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Briefs: Lebanon Man Charged in Fatal September Accident; Beloved Gift Shop Turtle Celebrates 50th Birthday

  • /// To go with BC-US-ODD--Turtle Birthday Party on national wire. Permission form being sent separately. Diane the Turtle, wearing a party hat, celebrates her 50th birthday on Dec. 1, 2018, with her owner, Jim Tonner, at a gift shop Tonner runs with his brother in Bristol, New Hampshire. Brad Tonner photograph

Published: 12/4/2018 12:08:41 AM
Modified: 12/4/2018 9:13:05 AM
Police: Drive in Fatal I-91 Crash Was Under Influence of Marijuana

Norwich — Police say a 34-year-old Lebanon man was driving under the influence of marijuana when he caused a single-vehicle crash in September on Interstate 91 in Norwich that killed one of his passengers.

Keith Cushman, who suffered minor cuts and scrapes in the Sept. 3 crash, has been cited into court on two grossly careless and negligent operation charges, one with death resulting and the other with serious bodily injury resulting, according to a news release.

Theodore Haley, 37, of Hartford, was ejected from the vehicle and died at the scene.

Michelle Hayward, 37, also of Hartford, suffered a laceration to her head and a possible neck injury, the release said.

Police responded to Interstate 91 southbound in Norwich around 4:30 p.m. that day for a report of a GMC Sierra pickup truck that had traveled into the median and struck ledges. Haley was ejected from the truck and pinned underneath it.

Cushman was taken to the hospital after the crash. Toxicology results showed he had cannabis in his system at the time of the crash, the release states.

Vermont State Police Trooper Jeremy Lyon said on Monday that a drug recognition expert evaluated Cushman after the crash. When asked about the results of that examination, Lyon referred to the police affidavit, which hadn’t been filed in court.

Cushman is scheduled to answer to the charges on Feb. 19 in Windsor Superior Court in White River Junction.

Beloved Gift Shop Turtle Celebrates 50th Birthday

Bristol, n.h. — A turtle given to a bedridden little boy in New Hampshire back in 1968 celebrated her 50th birthday with party hats, a sheet cake with the right number of candles and many well-wishers.

Diane the Turtle was given to Jim Tonner when he was 12 and being treated for hip arthritis at his home in Braintree, Masss. Years later, Jim, and his twin brother, Brad Tonner, opened a gift shop in Bristol, N.H., which became Diane’s home. Her tank is surrounded by photos of store visitors.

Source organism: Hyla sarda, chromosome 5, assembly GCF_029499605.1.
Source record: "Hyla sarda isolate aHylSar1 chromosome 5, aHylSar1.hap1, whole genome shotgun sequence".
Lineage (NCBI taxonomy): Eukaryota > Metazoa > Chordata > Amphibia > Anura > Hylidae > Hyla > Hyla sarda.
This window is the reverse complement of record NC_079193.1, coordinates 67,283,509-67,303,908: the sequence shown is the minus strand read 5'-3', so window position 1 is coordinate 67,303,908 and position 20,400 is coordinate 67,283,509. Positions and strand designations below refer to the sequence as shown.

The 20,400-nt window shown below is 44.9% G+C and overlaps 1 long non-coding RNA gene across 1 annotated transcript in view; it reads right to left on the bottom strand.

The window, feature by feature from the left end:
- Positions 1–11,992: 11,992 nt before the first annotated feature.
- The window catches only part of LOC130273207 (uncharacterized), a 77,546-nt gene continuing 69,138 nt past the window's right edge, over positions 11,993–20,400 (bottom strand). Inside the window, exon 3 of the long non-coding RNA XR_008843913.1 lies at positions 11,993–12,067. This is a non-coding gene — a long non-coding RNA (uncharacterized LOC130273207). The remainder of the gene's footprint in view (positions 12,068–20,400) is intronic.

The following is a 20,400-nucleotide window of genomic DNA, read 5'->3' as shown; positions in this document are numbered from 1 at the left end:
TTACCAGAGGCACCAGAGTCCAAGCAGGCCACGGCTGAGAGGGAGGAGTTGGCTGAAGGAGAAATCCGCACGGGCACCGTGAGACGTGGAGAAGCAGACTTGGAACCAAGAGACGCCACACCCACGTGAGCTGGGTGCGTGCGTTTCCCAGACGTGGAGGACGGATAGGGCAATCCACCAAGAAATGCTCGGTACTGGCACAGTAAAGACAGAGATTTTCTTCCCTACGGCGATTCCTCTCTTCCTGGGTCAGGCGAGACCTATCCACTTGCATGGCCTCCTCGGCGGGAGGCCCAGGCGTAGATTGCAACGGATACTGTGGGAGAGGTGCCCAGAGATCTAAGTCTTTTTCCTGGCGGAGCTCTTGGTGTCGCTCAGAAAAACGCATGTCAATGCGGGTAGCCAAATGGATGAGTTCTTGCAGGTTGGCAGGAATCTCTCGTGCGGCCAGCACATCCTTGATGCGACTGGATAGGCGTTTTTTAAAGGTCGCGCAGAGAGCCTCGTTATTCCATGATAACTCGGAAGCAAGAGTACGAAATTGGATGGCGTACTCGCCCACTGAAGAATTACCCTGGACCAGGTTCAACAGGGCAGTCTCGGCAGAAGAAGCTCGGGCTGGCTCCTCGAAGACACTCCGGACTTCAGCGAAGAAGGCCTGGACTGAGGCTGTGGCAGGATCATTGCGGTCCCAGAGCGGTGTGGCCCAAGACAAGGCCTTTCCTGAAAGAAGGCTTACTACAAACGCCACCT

On Saturday, the store was crowded with visitors singing Happy Birthday to Diane, who wore a tiny party hat.

“Another animal might put their head back in their shell,” Jim Tonner said Monday. “Her head went straight out. It’s one of the funniest things you’ve ever seen.”

The brothers have written and illustrated books about Diane and set up a turtle webcam in their shop.

Tonner said when he was a child, turtles like Diane were popular pets, but many didn’t live that long. That’s why she’s so unusual, he said.

Today, the 4-pound turtle is thriving. Her favorite foods are strawberries and romaine lettuce. But don’t worry about the ban on that salad green; Tonner grows his own romaine.

“That’s why she’s 50 years old,” Tonner said with a laugh.

Invasive Longhorned Tick Found For 1st Time in New England

Providence, r.i. — An invasive tick species native to Asia that’s been spreading across the eastern United States has been found for the first time in New England.

The Rhode Island Department of Environmental Management said on Monday the longhorned tick was spotted in Connecticut this fall, marking the first finding of the pest in New England.

The tick is known for transmitting disease to livestock and wild animals. The department is asking livestock producers and wildlife rehabilitators to check animals for the tick. It hasn’t been linked to human diseases in the United States, but it’s been known to spread a potentially deadly virus to humans in Asia.

The first longhorned tick in the United States was found last year in New Jersey. Since then the ticks have been spotted in several states.

— Staff and wire reports




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